Temporary roadways by TPA help with a bridge demolition for Amco Giffen.

Portable roadways by specialist temporary access solutions supplier TPA have helped Amco Giffen complete the first of two phases of a bridge demolition project for Network Rail.

TPA’s 3m-wide heavy duty aluminium panels were used to protect the grazing fields to the north of the Midland Main Line near Market Harborough, while the first of two bridges were demolished to make way for overhead electrification.

The three-span brick bridges, measuring 8m wide and 25m long, were built to carry livestock over the line but had become disused, so the project was just for their demolition, not replacement.

The demolition was carried out on the north and south sides of the track by 25 and 35-tonne excavators at abutment level, with the lighter excavator vacating the south abutment prior to final trim. These were assisted by seven and 15-tonne rubber-tracked excavators at track level. Waste materials were loaded onto two dumper trucks for removal and re-use.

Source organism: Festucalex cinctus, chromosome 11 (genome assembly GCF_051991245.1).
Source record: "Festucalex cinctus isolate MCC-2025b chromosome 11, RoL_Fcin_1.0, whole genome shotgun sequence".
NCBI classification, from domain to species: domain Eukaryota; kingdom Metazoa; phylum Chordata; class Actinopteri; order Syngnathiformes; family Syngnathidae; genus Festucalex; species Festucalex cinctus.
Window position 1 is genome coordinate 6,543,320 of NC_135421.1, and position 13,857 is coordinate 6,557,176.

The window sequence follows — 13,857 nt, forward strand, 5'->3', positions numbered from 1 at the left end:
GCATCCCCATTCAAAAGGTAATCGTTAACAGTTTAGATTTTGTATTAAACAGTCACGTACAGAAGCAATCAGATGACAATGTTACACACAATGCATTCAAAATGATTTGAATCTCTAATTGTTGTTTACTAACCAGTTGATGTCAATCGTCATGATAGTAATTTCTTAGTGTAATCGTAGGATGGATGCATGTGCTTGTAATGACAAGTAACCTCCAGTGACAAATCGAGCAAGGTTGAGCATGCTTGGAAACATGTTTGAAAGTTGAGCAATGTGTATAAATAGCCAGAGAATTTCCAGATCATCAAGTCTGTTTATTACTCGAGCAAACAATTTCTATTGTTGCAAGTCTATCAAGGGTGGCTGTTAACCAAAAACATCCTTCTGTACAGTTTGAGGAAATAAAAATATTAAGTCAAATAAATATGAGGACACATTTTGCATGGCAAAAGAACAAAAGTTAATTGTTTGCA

TPA’s panels on this phase were doubled up to allow access for low loader deliveries but on the second phase, due to start 300m away on September 23rd, Amco Giffen will only need to use 4m-wide panels as the plant will already be on site.

Phase One/Bridge 24 took two months to complete, and Phase Two/Bridge 25 on Route Section 1 is expected to take about the same, although start on site has been delayed due to a badger sett being discovered.

The “Warners” bridges are thought to have been built after the Midland Main Line was completed in 1870.

Amco Giffen sub agent James Callaghan said the TPA panels were specified over aggregate for two reasons.

“They helped the programme by reducing the amount of time we needed temporary access as they are so quick and easy to install and the land does not need reinstating afterwards. Using TPA panels also saved 52.54 tonnes of CO2 emissions compared to what would have been generated by the 100 wagons of aggregate compared to three wagons of aluminium panels.

“For Phase Two we had to demonstrate that the 4m-wide panels would assist our temporary works programme, and we did that easily.”

He added: “TPA carried out the site survey and plotted the panels in for us and that just makes our job easier.”